Short Term Listings
BOOKS and CDs
LETTERS TO EDITOR
|A CurtainUp Review
By Brad Bradley
By Brad Bradley
Taylor Mali's commitment to his dual profession of teacher and poet is so apparent in his solo performance in Teacher! Teacher! that in a mere 50 minutes he qualifies himself as a new-age prototype of this professional amalgam. His current work no doubt is an outgrowth of his involvement on the original Def Poetry as presented by Russell Simmons on HBO television.
Even dressed in a business suit and looking rather like a Philadelphia lawyer, Mali comes across as passionate as the fervent group of mostly minority streetwise players in Russell Simmons' gallery of oral poets. While I enjoyed Def Poetry Jam on Broadway and even returned for a second viewing, with a group of students, I now can understand why Mr. Mali, who was in only the video versions of that show, might seem cerebral and academic if placed on stage with the more visceral and often angry perspective of Simmons's company.
One of the remarkable things that Mali does is to describe his love affair with poetry, from his parents' strong influence on his adoration of language to the creation of his own first poem as a small boy. His father was a poet also, and Mali's reference to his dad's "Dr. Seussian doggerel" is in no way a put-down to his progenitor. In fact, the early death of the elder Mr. Mali is one of a number of heartfelt moments in the son's current presentation.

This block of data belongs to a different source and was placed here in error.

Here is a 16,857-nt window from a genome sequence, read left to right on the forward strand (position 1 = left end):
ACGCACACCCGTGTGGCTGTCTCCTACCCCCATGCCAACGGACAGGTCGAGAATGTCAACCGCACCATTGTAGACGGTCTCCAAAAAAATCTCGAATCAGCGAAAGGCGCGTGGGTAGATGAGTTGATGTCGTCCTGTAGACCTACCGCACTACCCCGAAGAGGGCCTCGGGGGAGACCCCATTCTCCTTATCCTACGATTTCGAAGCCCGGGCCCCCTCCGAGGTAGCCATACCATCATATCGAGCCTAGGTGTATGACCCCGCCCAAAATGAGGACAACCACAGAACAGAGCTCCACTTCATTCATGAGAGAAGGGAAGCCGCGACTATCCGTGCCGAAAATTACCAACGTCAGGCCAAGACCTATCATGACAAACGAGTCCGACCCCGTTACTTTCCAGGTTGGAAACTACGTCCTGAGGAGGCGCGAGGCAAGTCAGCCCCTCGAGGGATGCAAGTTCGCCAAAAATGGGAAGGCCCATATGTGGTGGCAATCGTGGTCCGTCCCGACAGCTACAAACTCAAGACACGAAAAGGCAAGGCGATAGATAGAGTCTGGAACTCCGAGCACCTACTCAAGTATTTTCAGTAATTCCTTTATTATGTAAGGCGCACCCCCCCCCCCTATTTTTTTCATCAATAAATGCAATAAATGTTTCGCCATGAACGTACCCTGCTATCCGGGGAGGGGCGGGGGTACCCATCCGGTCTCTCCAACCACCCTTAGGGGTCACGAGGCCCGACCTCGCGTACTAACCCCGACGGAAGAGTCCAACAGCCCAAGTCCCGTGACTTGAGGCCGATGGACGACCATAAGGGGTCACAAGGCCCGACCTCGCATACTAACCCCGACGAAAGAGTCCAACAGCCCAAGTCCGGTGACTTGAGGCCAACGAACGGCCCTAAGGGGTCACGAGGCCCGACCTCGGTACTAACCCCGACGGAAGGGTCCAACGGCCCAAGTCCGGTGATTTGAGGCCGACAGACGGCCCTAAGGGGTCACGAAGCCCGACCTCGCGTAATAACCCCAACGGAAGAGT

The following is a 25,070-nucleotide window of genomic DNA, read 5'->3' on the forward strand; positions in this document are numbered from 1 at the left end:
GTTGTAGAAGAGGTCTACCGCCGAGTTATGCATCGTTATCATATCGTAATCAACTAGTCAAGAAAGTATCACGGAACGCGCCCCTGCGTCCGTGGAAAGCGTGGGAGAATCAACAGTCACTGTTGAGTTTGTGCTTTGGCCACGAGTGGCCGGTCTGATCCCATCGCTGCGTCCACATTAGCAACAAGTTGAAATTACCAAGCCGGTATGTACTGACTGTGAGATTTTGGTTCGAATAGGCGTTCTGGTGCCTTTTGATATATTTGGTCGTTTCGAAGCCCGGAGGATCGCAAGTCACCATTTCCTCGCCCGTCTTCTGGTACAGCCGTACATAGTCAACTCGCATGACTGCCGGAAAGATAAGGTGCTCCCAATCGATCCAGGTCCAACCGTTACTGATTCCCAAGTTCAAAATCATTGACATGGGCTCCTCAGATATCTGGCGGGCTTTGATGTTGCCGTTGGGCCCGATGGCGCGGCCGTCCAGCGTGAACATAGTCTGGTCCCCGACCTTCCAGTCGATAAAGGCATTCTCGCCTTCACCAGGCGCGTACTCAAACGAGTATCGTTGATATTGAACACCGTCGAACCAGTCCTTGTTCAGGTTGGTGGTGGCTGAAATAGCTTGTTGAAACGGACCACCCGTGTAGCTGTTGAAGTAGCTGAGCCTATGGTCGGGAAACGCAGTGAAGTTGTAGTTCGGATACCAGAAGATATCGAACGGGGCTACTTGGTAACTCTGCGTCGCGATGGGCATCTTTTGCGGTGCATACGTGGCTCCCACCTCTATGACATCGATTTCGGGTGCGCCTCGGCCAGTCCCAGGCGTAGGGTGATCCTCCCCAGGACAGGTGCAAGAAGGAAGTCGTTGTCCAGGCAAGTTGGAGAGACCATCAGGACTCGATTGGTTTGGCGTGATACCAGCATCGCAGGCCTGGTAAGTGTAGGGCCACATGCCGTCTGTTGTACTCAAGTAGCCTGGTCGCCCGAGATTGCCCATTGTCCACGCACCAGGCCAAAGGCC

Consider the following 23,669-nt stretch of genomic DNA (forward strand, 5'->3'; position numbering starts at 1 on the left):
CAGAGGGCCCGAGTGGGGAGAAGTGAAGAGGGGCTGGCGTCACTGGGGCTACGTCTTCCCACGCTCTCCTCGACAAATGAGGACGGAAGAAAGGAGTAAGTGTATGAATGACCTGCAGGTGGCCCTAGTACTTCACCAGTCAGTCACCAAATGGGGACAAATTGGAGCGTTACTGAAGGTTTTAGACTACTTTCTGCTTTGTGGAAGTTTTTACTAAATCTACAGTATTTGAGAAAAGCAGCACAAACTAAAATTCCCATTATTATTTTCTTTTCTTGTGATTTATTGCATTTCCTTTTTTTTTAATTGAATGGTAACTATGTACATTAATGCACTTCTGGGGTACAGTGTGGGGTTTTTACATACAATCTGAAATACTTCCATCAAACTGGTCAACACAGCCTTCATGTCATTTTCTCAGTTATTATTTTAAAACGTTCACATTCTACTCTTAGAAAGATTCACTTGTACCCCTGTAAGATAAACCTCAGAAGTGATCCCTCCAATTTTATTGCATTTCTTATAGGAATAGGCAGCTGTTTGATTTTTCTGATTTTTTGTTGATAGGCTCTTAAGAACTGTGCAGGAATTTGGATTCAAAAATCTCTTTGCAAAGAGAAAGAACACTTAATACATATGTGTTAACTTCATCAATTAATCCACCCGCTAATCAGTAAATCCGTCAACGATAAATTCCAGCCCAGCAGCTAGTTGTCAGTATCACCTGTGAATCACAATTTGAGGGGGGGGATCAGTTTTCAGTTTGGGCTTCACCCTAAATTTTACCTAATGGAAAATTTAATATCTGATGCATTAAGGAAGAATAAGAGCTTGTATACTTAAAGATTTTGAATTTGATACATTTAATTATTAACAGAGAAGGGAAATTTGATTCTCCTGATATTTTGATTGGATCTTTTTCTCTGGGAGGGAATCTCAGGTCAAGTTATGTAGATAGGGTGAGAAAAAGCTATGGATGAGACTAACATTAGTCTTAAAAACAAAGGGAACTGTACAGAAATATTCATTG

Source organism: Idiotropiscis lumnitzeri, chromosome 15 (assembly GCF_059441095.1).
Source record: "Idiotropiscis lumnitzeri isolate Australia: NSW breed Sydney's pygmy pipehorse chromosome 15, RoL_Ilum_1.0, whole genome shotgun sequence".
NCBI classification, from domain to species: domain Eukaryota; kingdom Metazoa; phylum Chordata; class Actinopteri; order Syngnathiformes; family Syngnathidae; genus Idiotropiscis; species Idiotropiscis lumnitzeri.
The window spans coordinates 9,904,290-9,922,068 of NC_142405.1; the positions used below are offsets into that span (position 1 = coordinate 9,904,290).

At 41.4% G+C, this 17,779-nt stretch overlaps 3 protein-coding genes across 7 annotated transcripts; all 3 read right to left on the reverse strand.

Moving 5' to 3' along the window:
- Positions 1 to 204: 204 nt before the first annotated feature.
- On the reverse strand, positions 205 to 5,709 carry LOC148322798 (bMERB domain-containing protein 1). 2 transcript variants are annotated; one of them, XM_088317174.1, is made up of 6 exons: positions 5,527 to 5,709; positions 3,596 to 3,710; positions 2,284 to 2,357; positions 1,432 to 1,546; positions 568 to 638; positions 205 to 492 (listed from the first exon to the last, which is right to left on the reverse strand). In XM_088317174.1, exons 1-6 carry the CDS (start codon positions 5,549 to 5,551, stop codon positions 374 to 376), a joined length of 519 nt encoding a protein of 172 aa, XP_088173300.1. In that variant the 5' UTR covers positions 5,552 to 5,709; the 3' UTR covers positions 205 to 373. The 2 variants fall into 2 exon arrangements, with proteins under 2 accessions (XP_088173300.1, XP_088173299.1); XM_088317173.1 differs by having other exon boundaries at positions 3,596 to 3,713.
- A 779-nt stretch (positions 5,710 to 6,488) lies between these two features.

As the eponymous teacher of his title, Mali explores the implications of Horace's assertion that the task of a poet (and by extension, the teacher) is both to instruct and entertain. He is not beyond recognizing that some of the best lessons lie outside the classroom window, and he is very articulate on what he calls "America's love-hate relationship with the teaching profession." He acknowledges his frequent debt to students for inspiration, including one quite visually amazing segment involving the demonstration of geometric formulae. Another, depicting the illness and unexpected death of one of his students, provides a moving and fascinating lesson in itself.
Acknowledging also the stimulus of the Irish poet Yeats, Mali reminds us that true education is not about filling a bucket, but about lighting a fire. That task he is able to do with stunning conviction, and he did so even for this often jaded yet perpetual student-teacher.
Mendes at the Donmar
At This Theater
Leonard Maltin's 2003 Movie and Video Guide
Ridiculous!The Theatrical Life & Times of Charles Ludlam
Somewhere For Me, a Biography of Richard Rodgers
The New York Times Book of Broadway: On the Aisle for the Unforgettable Plays of the Last Century
6, 500 Comparative Phrases including 800 Shakespearean Metaphors by CurtainUp's editor.
Click image to buy.
Go here for details and larger image.